I am frugal by nature. I do the mental calculations almost reflexively. Food is my favourite measure of equivalent value, since I rarely buy books these days. If I bike instead of taking public transit, that’s three Vietnamese sandwiches. For the price of dinner for two at Pho Hung, we could buy and roast two whole chickens. I hardly eat out, since I know I can make my favourite meals for $2-$4 a serving.
Many people who are working on financial independence take pride in doing as much as possible themselves. It’s a great way to save money and build a variety of skills. I usually do the same. It’s great knowing that fixing a washing machine doesn’t have to be a scary thing.
But there are some areas where I spend more than most people do, like outsourcing. For example, even though no one expects transcripts for podcasts and even though I can transcribe my own posts, I pay other people to transcribe them for me. I pay people to research, draft, code, experiment, learn. I’m slowly getting the hang of passing on tasks even if I feel like I could learn a lot by doing things myself. If I outsource those tasks, then at least two people learn: my assistant and me. In fact, since they write down things I might otherwise just skim or take for granted, I can usually take what they send me and share that with other people.
For me, outsourcing is so much more than just a money-for-time trade off. I think of outsourcing as a way to help other people build up assets and skills as they figure out flexible work that fits their needs. It’s a way for me to learn from different perspectives and experiences, too. I don’t need stuff. I don’t crave experiences: no exotic vacations, no once-in-a-lifetime memories. I’d rather take advantage of the abundance to scale up and help others.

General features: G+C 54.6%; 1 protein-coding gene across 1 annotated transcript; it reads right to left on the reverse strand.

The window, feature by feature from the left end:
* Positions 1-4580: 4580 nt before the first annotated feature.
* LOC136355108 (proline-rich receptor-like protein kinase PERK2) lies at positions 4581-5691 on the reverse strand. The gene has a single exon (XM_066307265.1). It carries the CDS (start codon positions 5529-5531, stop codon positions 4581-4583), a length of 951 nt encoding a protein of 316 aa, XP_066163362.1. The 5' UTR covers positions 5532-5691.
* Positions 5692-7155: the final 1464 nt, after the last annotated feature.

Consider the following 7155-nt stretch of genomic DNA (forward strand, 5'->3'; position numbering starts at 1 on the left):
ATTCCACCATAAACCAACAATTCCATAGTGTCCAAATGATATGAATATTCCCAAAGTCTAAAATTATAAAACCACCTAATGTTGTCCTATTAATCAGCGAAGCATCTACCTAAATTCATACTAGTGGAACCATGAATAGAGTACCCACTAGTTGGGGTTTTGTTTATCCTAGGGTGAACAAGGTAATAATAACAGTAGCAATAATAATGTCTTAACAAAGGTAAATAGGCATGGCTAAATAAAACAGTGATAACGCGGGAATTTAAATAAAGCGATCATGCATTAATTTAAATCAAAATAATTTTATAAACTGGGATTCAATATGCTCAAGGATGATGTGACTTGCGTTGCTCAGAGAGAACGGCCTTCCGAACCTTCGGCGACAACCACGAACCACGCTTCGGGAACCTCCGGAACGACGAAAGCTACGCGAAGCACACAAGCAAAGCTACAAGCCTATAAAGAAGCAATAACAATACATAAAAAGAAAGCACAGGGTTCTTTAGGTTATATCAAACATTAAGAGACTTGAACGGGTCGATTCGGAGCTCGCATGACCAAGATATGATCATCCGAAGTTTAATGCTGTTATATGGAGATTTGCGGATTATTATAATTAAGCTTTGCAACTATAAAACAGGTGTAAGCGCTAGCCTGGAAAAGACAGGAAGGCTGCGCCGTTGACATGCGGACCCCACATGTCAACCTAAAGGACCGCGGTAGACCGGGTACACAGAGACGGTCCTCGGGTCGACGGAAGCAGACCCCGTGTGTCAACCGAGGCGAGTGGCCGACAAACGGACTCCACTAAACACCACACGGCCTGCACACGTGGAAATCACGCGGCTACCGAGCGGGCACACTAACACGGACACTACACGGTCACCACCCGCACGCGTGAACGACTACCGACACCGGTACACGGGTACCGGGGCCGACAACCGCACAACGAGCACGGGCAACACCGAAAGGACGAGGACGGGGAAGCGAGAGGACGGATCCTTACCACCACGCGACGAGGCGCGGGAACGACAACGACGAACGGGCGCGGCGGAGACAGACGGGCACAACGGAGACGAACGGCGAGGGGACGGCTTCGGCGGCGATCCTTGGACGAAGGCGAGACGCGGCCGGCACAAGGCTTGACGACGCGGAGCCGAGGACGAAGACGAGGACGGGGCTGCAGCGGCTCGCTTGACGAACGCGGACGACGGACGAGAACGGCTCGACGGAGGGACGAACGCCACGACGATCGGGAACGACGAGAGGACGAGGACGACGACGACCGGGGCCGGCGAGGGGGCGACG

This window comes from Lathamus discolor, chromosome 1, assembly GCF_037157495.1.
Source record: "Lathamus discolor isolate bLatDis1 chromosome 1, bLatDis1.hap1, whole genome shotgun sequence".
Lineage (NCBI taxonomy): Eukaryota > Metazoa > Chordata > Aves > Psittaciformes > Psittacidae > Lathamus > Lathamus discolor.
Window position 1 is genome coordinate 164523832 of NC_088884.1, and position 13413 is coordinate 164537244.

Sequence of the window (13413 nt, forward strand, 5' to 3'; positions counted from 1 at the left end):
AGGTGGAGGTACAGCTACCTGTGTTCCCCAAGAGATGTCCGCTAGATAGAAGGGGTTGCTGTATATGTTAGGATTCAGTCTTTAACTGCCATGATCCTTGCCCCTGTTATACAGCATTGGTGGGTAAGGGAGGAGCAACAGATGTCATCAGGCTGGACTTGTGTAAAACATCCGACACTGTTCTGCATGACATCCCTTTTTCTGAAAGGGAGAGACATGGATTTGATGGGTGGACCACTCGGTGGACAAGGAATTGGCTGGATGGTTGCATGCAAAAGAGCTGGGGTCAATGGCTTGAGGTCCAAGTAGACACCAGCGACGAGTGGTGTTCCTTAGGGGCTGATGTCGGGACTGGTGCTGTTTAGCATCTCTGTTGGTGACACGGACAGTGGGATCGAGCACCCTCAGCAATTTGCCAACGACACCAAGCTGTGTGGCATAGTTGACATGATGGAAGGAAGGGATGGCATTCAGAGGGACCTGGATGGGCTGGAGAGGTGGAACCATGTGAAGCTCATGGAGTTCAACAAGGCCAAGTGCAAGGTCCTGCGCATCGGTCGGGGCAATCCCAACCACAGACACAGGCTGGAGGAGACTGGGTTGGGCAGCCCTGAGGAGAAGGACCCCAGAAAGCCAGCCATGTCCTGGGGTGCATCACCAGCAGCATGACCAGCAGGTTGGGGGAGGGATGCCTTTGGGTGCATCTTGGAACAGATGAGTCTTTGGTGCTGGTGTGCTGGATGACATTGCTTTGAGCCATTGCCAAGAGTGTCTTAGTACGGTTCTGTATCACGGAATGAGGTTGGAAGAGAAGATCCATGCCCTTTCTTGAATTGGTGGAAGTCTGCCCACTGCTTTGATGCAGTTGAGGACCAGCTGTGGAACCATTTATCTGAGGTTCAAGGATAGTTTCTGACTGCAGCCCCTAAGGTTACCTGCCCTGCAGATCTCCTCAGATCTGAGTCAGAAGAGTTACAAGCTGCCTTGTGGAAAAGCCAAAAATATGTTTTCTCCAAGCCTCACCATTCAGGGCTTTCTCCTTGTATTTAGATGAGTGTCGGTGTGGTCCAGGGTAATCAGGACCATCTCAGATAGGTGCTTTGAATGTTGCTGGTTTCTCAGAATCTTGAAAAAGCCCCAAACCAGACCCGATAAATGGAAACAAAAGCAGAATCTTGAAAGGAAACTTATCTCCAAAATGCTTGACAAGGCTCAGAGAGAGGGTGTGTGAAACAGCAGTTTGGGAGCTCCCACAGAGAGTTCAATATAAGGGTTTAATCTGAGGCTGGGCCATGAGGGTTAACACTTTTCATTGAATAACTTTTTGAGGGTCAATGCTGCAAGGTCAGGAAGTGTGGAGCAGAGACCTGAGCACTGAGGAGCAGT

(See more in Ramping up delegation)
Independence matters to me. So does interdependence. If I can carve out enough to provide reasonable security for myself and I have the skills to go and earn more money if I need to, then I’ll use the surplus to make the world a little bit better. I had thought about focusing on stashing away more money so that we might have a greater margin of safety. (Who knows, maybe W- might even be able to retire.) I’m slowly adding to that stash, but that doesn’t rule out helping other people along the way.
I don’t want to become dependent on outsourcing. I make sure all my tasks are documented so that I can take over if needed. I establish financial limits so that outsourcing doesn’t encroach on my other plans. (This is one of the reasons why I like working with assistants on an as-needed basis instead of committing to a specific number of hours or tasks a month.) I learn from small experiments before I move on to larger ones. I prefer outsourcing to people who can learn from the experience instead of to established companies with polished solutions.
I don’t have to spend the money on this, but I decide to, and it’s worth it to me.